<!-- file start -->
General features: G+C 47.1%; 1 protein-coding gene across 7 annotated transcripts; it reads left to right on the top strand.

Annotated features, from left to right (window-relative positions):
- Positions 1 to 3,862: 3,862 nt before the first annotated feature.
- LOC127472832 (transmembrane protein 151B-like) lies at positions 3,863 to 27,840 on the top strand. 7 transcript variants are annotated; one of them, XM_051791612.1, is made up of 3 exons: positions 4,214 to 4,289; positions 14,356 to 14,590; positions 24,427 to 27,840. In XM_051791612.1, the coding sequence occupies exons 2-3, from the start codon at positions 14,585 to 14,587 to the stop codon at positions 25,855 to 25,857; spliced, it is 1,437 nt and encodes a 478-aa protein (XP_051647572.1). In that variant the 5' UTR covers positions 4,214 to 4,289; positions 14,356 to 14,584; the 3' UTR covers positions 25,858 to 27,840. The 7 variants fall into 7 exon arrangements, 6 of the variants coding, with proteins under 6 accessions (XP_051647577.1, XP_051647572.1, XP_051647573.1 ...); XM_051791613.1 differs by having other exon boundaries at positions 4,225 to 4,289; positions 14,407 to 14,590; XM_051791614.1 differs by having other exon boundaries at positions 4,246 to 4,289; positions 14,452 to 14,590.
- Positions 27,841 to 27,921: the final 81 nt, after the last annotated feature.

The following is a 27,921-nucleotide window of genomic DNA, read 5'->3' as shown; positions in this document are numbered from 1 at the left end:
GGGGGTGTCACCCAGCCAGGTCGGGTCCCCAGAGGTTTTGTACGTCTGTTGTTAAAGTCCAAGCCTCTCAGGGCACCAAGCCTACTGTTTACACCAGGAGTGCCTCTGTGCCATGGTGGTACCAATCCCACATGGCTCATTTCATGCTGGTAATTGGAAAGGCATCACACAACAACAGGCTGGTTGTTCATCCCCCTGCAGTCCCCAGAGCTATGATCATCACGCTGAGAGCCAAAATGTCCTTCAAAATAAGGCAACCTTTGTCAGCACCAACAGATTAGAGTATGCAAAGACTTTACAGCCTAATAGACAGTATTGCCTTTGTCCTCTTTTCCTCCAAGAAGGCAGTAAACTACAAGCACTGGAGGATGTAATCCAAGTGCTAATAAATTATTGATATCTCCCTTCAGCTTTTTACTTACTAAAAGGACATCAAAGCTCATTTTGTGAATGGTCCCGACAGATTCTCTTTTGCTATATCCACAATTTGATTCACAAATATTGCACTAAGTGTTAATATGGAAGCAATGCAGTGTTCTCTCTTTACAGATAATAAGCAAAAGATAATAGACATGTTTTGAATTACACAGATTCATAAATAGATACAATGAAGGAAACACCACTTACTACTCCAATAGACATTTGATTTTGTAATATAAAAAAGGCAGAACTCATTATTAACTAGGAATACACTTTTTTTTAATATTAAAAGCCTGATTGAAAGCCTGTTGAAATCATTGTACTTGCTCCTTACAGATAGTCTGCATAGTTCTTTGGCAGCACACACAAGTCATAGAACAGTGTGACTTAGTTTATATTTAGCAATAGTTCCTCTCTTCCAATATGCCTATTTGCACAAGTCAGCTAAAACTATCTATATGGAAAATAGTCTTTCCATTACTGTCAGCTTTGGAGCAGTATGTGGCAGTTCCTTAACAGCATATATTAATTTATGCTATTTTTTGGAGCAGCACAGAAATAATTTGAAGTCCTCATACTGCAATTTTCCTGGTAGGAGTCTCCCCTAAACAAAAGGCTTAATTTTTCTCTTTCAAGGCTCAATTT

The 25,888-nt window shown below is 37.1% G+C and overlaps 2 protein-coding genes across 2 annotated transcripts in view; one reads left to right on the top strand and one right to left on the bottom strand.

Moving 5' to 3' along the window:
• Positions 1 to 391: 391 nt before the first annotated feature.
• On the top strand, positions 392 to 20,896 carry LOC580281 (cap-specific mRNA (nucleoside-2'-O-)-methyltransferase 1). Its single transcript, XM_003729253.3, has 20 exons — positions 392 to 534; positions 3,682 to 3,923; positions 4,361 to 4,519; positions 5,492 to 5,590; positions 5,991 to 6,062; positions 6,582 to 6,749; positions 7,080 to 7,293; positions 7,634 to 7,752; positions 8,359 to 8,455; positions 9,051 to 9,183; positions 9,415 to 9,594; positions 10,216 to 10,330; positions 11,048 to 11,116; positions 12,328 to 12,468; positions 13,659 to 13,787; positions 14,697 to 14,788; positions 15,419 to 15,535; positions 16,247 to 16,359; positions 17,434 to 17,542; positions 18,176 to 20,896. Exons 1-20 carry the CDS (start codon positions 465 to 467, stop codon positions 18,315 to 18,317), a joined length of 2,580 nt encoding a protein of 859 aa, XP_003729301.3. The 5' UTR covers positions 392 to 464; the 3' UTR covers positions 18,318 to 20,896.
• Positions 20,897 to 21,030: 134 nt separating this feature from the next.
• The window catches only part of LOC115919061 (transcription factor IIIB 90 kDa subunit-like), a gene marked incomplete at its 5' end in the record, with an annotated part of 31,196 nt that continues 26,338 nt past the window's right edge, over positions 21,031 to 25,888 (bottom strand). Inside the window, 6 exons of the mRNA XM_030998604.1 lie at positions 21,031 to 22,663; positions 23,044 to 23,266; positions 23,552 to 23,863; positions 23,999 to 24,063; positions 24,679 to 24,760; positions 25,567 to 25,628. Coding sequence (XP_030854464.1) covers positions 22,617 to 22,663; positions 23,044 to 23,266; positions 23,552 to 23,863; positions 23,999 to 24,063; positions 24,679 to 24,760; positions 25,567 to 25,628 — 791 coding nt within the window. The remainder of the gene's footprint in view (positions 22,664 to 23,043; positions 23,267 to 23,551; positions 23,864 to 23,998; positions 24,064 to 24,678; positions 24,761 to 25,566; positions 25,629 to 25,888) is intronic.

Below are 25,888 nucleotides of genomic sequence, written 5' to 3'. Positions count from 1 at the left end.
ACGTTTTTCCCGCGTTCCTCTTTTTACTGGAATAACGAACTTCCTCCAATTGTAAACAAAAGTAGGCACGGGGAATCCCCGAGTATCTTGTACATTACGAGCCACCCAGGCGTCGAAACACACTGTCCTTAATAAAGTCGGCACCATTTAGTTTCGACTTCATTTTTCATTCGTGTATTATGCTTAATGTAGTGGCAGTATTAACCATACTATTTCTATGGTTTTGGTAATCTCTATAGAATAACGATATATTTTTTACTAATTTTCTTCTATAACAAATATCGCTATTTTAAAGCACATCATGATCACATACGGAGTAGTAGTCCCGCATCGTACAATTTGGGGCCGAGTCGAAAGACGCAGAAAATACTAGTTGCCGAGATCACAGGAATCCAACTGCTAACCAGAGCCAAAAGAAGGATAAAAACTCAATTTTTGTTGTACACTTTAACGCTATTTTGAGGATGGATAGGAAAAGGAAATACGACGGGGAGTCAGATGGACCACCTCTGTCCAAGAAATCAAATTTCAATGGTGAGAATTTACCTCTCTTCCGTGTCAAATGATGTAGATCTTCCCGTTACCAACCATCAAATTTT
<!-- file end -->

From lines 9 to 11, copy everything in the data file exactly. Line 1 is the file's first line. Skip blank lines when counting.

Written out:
Moving 5' to 3' along the window:
• Positions 1 to 391: 391 nt before the first annotated feature.
• On the top strand, positions 392 to 20,896 carry LOC580281 (cap-specific mRNA (nucleoside-2'-O-)-methyltransferase 1). Its single transcript, XM_003729253.3, has 20 exons — positions 392 to 534; positions 3,682 to 3,923; positions 4,361 to 4,519; positions 5,492 to 5,590; positions 5,991 to 6,062; positions 6,582 to 6,749; positions 7,080 to 7,293; positions 7,634 to 7,752; positions 8,359 to 8,455; positions 9,051 to 9,183; positions 9,415 to 9,594; positions 10,216 to 10,330; positions 11,048 to 11,116; positions 12,328 to 12,468; positions 13,659 to 13,787; positions 14,697 to 14,788; positions 15,419 to 15,535; positions 16,247 to 16,359; positions 17,434 to 17,542; positions 18,176 to 20,896. Exons 1-20 carry the CDS (start codon positions 465 to 467, stop codon positions 18,315 to 18,317), a joined length of 2,580 nt encoding a protein of 859 aa, XP_003729301.3. The 5' UTR covers positions 392 to 464; the 3' UTR covers positions 18,318 to 20,896.